Following step **114**, step **116** calculates the gradient at each pixel of the line segment PLj to obtain a differential value with respect to the search line direction, and proceeds to step **118**. Step **118** makes a test to see if the differential values are calculated for all of the pixels of the search line segment PLj. If not, step **120** advances the current processing point by one pixel, i.e., proceeds to the next pixel of the line segment PLj. If the test result is YES in step **118**, then step **122** makes another test to see if the pixel that has, in absolute value, the maximum differential value of all the pixels of the search line segment PLj is positive in the differential value thereof.

If so, it is determined that the pixel of the maximum differential value is suitable for the contour point. Thus, step **124** selects the pixel of the maximum differential value as the contour point, and proceeds to step **126**. Step **126** makes a test to see if all of the contour points to be obtained in the search cycle i have been obtained, i.e., if the contour point counter j has reached the total number (Li) of the contour points to be obtained in the search cycle i. If not, then step **128** increments the j counter, and returns to step **106**.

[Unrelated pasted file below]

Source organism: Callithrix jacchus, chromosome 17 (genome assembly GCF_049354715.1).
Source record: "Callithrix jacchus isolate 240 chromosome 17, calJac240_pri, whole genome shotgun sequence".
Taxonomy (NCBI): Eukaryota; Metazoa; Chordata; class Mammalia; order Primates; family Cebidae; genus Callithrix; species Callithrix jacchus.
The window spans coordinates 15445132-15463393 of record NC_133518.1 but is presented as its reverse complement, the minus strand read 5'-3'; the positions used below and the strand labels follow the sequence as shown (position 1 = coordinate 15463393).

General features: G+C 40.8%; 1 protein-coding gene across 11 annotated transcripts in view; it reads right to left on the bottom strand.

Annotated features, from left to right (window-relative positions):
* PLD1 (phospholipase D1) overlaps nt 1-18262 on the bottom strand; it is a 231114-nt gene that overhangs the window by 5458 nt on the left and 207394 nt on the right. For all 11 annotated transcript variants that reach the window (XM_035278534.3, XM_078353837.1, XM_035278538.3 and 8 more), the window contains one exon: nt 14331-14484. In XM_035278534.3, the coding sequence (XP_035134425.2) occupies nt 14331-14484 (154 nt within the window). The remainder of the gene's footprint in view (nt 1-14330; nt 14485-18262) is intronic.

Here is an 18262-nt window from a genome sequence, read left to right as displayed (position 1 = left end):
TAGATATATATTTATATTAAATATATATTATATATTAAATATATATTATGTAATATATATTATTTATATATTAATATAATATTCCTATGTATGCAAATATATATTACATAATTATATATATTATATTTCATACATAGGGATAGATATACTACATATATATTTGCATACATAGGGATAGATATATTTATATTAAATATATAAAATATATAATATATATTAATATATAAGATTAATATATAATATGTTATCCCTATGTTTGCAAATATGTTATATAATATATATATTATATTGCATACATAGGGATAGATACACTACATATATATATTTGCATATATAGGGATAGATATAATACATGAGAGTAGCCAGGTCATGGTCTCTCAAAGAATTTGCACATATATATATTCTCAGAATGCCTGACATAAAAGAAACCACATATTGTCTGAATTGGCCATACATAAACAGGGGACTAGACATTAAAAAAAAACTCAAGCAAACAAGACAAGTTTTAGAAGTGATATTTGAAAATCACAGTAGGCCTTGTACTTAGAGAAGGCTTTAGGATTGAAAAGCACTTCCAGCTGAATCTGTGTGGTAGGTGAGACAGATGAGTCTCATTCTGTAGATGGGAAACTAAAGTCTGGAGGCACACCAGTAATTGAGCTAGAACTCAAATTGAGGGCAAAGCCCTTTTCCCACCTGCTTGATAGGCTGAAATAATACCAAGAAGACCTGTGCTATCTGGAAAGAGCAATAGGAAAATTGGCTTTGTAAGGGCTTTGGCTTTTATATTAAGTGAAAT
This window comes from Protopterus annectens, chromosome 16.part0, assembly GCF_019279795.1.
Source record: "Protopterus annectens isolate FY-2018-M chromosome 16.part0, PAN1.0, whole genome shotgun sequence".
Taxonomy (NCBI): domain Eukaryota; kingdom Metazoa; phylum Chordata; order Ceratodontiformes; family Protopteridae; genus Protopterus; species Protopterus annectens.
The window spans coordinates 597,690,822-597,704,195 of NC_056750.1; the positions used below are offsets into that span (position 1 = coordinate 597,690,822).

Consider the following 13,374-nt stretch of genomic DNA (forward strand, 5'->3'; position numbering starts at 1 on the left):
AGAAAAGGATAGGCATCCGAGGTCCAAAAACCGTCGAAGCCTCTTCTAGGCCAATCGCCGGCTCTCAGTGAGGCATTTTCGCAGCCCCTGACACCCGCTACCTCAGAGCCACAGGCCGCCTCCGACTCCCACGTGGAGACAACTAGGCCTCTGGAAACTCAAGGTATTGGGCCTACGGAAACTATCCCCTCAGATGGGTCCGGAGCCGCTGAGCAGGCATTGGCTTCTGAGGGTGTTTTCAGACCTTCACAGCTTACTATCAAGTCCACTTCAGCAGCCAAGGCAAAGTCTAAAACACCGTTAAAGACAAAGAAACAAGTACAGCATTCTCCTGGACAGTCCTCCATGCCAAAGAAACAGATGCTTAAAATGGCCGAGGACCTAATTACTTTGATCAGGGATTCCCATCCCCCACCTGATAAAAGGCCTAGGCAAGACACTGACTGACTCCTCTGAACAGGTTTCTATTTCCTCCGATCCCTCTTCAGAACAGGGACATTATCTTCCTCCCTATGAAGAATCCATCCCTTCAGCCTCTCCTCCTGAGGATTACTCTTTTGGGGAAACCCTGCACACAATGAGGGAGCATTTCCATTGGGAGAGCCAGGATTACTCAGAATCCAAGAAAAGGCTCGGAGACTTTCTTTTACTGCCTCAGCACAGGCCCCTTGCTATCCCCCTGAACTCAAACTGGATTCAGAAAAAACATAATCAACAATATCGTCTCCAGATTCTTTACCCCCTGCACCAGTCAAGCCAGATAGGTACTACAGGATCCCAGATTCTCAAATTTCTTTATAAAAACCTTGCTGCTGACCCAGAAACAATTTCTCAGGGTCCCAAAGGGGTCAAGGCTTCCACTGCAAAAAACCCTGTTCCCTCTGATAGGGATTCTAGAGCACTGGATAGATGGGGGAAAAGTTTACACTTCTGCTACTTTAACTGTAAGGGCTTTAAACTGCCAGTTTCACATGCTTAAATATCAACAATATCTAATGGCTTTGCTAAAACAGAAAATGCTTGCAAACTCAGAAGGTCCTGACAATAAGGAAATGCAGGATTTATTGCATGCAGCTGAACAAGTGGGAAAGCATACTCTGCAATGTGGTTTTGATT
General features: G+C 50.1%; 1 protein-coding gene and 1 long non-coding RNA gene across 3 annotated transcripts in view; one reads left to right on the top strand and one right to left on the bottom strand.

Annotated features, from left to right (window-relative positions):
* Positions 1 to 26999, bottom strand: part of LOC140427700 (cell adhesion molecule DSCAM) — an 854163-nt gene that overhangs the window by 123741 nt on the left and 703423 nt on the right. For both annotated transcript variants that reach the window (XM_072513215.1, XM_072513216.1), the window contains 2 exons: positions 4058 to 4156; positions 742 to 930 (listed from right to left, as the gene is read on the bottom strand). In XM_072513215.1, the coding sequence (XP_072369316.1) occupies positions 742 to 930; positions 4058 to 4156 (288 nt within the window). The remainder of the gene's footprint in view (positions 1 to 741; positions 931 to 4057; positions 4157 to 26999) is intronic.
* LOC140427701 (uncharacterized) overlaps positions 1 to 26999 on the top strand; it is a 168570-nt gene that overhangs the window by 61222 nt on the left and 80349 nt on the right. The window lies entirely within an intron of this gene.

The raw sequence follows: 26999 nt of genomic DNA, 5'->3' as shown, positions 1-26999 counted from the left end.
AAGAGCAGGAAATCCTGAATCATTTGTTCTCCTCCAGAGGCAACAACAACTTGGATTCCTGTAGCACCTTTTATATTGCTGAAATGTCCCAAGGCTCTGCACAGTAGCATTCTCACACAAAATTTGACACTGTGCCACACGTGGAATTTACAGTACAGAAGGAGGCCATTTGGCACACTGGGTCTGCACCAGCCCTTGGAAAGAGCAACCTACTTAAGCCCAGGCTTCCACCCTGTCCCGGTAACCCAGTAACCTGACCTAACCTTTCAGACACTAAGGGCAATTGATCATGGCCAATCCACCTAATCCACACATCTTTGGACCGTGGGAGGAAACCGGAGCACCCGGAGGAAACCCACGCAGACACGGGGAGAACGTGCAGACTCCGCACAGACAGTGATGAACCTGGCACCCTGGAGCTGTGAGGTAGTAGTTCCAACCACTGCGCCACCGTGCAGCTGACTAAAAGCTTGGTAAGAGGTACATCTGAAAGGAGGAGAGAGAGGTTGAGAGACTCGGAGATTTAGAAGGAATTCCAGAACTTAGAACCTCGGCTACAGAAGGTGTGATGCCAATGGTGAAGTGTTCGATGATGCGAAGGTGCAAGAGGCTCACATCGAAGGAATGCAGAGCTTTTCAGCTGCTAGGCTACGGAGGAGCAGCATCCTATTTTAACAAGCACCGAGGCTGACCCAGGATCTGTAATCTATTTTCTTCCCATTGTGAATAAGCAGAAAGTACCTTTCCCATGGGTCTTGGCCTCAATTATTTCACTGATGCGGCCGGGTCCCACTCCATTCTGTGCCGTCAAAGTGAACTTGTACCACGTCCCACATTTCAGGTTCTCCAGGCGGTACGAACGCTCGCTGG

If the pixel of the maximum differential value is not positive in the differential value thereof in decision step **122**, then it is determined that the pixel of the maximum differential value is not suitable for the contour point. This is because the judgement on the suitability of contour point according to the sign of the differential value of the contour point is based on the fact that, in an echo image in which an inner organ such as the heart, the prostate, etc. is shown, the distribution of pixel values near the border of the organ increases (or pixel values greatly change from dark to bright) in the outgoing direction; and the differential value in the outgoing direction along the search line segment PLj is positive and becomes the maximum near the contour line of the organ. For this reason, if the differential value of a pixel is negative, it may be said that a wrong position or pixel is probably selected due to the influence of noises, shadows, etc., causing it to be determined that the pixel is not suitable for the contour point. Thus, if the test result is NO in step **122**, then the control is passed to step **136** to enter a process for the case of the negative differential value. FIG. 8 is diagrams showing the way of obtaining a suitable contour point when the contour point candidate is not suitable for the contour point in step **122**.

Step **136** selects the center between the adjacent reference points P_{2}*j− 1*and P